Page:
The Naked and the Dead

 A full moon is partially hidden by a thin strand of clouds in the eastern sky, and I am back on the streets of Biddeford after dark. I’m not sure if it is the moon or just because it’s the height of the weekend, but for whatever reason, there is a certain energy on the streets tonight; a restless feeling that seems to have much more to do with the pangs of loneliness and despair than with the joy of the approaching holiday season.

This is the first full weekend following the time when we set our clocks back, making the darkness come much more quickly into our lives. The solstice will be here soon, but for now the nights just keep getting longer.

As I walk toward my destination, my mind begins to wander. I wonder what Jack Kerouac, the beat generation poet and author, would think about Biddeford. Where would he go on this lonely night? With whom would he hang? What would he say or write? What would he be thinking?

I think also of Kerouac’s primary characters from On the Road, Sal Paradise and the infamous Dean Moriarty. Would Allen Ginsberg howl at the moon, while Kerouac sips bourbon from a hip flask, both men walking along Main Street?

“Yas, baby — dig it, this is it,” Dean would probably say. Turning to Paradise, Dean would ramble about the energy of the city, the working-class mill town where the factories are dying a slow death. They would seek out the lonely and the down-trodden. They would shoot pool and hustle young women. They would find a party on Bacon Street and then drink cheap beer while smoking marijuana.

And if you sleep during the day, while the city thrives and jives; and if you walk into the night, full of energy and lust for adventure, what things will you find? And will your mind play tricks upon you? Would you see James Dean— collar turned up to the cold, autumn air — shuffling along Lincoln Street and wearing a Harris tweed jacket with a Lucky Strike dangling from his lips?

Trying to ignore those wandering thoughts, I turn onto Alfred Street, moving ever closer to my destination: The Biddeford Police Department.

Third shift is the bomb

It’s just after 10:30 p.m. Anthony Ciampi and Peter Schimeck are going through a long check-list. Both police officers make sure that their cruisers are in good working order, checking the lights, sirens and radios. The cruisers are backed into the parking lot. closest to the building and side by side to one another. Tonight, I am riding with Schimeck, and Ciampi rolls down his window.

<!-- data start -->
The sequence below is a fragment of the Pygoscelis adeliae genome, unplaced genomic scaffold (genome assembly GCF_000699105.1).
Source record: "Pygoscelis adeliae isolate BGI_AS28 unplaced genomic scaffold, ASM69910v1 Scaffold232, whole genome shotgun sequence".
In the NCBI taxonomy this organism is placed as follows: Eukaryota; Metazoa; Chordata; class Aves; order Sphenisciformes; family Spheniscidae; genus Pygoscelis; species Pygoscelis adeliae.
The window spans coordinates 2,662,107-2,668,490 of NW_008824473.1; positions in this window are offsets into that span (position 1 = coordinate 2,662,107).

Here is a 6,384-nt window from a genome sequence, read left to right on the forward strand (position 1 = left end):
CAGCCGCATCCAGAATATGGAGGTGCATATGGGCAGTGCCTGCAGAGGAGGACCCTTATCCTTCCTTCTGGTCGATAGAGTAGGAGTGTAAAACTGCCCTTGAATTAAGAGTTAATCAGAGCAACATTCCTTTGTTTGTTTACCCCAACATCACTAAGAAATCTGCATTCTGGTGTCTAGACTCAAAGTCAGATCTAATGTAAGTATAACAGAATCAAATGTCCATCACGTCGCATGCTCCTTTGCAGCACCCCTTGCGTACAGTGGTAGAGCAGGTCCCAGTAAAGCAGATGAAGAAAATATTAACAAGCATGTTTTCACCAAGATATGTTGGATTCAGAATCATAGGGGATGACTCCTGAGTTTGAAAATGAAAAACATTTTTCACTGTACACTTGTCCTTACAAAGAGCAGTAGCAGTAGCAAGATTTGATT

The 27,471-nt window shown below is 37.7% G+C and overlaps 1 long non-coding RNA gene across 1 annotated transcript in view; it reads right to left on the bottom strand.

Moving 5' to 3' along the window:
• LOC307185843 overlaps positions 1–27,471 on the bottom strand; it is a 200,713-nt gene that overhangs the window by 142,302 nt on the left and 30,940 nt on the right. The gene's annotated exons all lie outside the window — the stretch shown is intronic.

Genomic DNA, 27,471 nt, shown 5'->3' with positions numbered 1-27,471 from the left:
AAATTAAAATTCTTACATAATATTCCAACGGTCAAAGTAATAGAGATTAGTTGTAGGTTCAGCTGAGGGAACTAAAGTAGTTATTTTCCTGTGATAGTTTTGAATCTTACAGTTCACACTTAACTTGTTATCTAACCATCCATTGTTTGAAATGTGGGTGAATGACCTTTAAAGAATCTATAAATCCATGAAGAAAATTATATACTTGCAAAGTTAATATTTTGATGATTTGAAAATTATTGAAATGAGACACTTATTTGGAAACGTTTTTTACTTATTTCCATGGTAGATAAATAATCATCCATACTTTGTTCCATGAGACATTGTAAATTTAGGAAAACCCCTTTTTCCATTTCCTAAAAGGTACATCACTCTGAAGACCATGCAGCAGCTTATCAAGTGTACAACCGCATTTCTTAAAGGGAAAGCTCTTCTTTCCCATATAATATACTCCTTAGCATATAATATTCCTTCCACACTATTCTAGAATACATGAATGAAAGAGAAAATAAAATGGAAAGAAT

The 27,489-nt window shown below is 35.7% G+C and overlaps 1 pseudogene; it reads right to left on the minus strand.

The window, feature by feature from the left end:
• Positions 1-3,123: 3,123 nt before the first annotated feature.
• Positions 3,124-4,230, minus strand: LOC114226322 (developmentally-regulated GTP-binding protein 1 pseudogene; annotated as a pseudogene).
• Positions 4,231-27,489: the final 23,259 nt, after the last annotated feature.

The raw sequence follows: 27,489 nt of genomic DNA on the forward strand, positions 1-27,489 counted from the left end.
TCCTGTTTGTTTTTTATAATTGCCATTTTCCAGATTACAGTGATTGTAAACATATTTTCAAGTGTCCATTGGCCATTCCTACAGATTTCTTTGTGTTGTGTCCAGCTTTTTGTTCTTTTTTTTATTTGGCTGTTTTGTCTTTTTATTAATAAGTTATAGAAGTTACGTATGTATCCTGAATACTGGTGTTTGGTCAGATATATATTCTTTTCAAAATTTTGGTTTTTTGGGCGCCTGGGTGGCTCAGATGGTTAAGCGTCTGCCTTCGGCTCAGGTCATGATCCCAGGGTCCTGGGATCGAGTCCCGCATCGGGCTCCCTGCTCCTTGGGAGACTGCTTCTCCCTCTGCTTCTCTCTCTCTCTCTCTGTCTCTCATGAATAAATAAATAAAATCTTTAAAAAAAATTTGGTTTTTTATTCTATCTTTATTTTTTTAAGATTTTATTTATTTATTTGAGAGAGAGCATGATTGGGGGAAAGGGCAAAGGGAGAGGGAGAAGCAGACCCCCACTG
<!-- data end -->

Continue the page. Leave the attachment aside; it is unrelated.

“Third shift is the bomb, baby,” Ciampi , 29, announces with an eager grin. “This is when it all happens.”

Schimeck just grins, continuing with his checklist.


Unlike a lot of other people, Peter Schimeck says he prefers working third shift. In fact, it is the shift he has been working ever since becoming a police officer four and a half years ago. For the last three years, Schimeck has been patrolling the streets of Biddeford, and he says that by working nights he can gain a better understanding of the city and its inhabitants.

“One of the great things about third shift is that there is a lot less traffic,” Schimeck explains. “You can get to the calls quicker, and you can get around easier.”


Tonight, Schimeck and I have been assigned to area five, meaning that our primary concern this evening is to handle traffic calls: accidents, vehicle defects and OUI calls. Third shift begins with a 10:30 p.m. briefing, and then the officers are on duty until 7 a.m. Schimeck says that he sleeps in the late afternoons or during the early evening hours, generally waking up sometime around 9 p.m.

“I enjoy working nights, you get to work with a different breed of people,” Schimeck says. “I’ve always worked third shifts. Some people think it’s quieter or easier when you work this shift. That’s just not true. We handle more arrests than any other shift, and we’re dealing with things that don’t really affect the other shifts.”
In next week’s installment of Biddeford After Dark, we will revisit Schimeck and the other third shift police officers who work while much of the city sleeps.

Night shift